10 Tips for Ruthless Revision

            Generally, in my almost fifteen years of experience, I’ve come to discover there are three types of writers. Drafters spend the most time in the development, brainstorming, and first draft stage of a project. Editors focus on the small details in a text, constantly tweaking this word or that. Revisionists, on the other hand, focus on the big picture and re-organize or rewrite entire books in pursuit of perfection. Eventually, through dedication, writers may become blends of all three, although usually leaning in one direction more than the others. For example, I’m primarily a drafter, but spend more time—over all—in revision.

            My very first novel went through two revisions before I drawered the book. Stained, prior to its newest concept, went through nine. Hymns for Deer Folk, my thesis for my MFA, contains over 60 revisions and drafts for all of the stories within the four overall revisions. This doesn’t include my experiences revising other short stories, poems, or other genres. So, over the years, I’ve developed habits to help me become a more ruthless revisionist. If you’re stuck on a draft perhaps they’ll help you move along in the process. This will mostly be aimed at writing fiction.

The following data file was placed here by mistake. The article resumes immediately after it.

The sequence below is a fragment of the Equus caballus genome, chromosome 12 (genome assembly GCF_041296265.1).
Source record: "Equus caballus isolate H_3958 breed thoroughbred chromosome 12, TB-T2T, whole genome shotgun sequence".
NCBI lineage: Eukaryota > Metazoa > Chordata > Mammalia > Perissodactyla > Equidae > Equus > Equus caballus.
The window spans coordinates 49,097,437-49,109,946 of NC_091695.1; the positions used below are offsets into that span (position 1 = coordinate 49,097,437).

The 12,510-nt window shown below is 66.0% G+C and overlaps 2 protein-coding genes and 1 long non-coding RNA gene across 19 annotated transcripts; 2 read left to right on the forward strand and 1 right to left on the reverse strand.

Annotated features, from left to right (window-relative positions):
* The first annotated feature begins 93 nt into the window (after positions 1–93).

1. Walk away. This is part of the reason why revision takes longer for me, but the ‘walking away’ can be any length of time. The key here it to take a break, rejuvenate, and come back to the project with fresh eyes and the ability to be objective. Staring at the same document repeatedly means you become attached or miss details, but moving onto other things—new projects or focusing on something else—allows you to “kill your darlings” without caring as much. For my last revision, I stepped away for nearly a year and found it immensely helpful.
  2. Watch for filtering language. This is one of the easiest things to cut and usually pops up in early drafts. A filter is any word that creates distance between the reader and the perspective character: feel, look, hear, taste, smell, thought, remember, wonder, etc. Removing them creates more immediacy and helps put your reader closer to your characters (without necessarily needing to use first person). For example: Joe thought Kelly was pretty neat versus Kelly was pretty neat. If we know Joe is our viewpoint then removing the ‘Joe thought’ takes us right into his head. And filters take up so much space!
  3. Likewise, look for your words. As writers and people, we all naturally have words we tend to use (and overuse). These would be our ‘tells’ and can affect character voice, the flow of the writing, and the syntax itself. For example, I love to use the word ‘just.’ Sometimes, it’s justified, but otherwise it’s completely a filler word that sounds like me writing versus actual text. Sometimes the best way to catch this can be to use the find function in Word, pick one that sticks out, and see how often it appears. One of my professors, for example, recommended almost completely negating any use of ‘that’ unless it was absolutely needed, and she was right.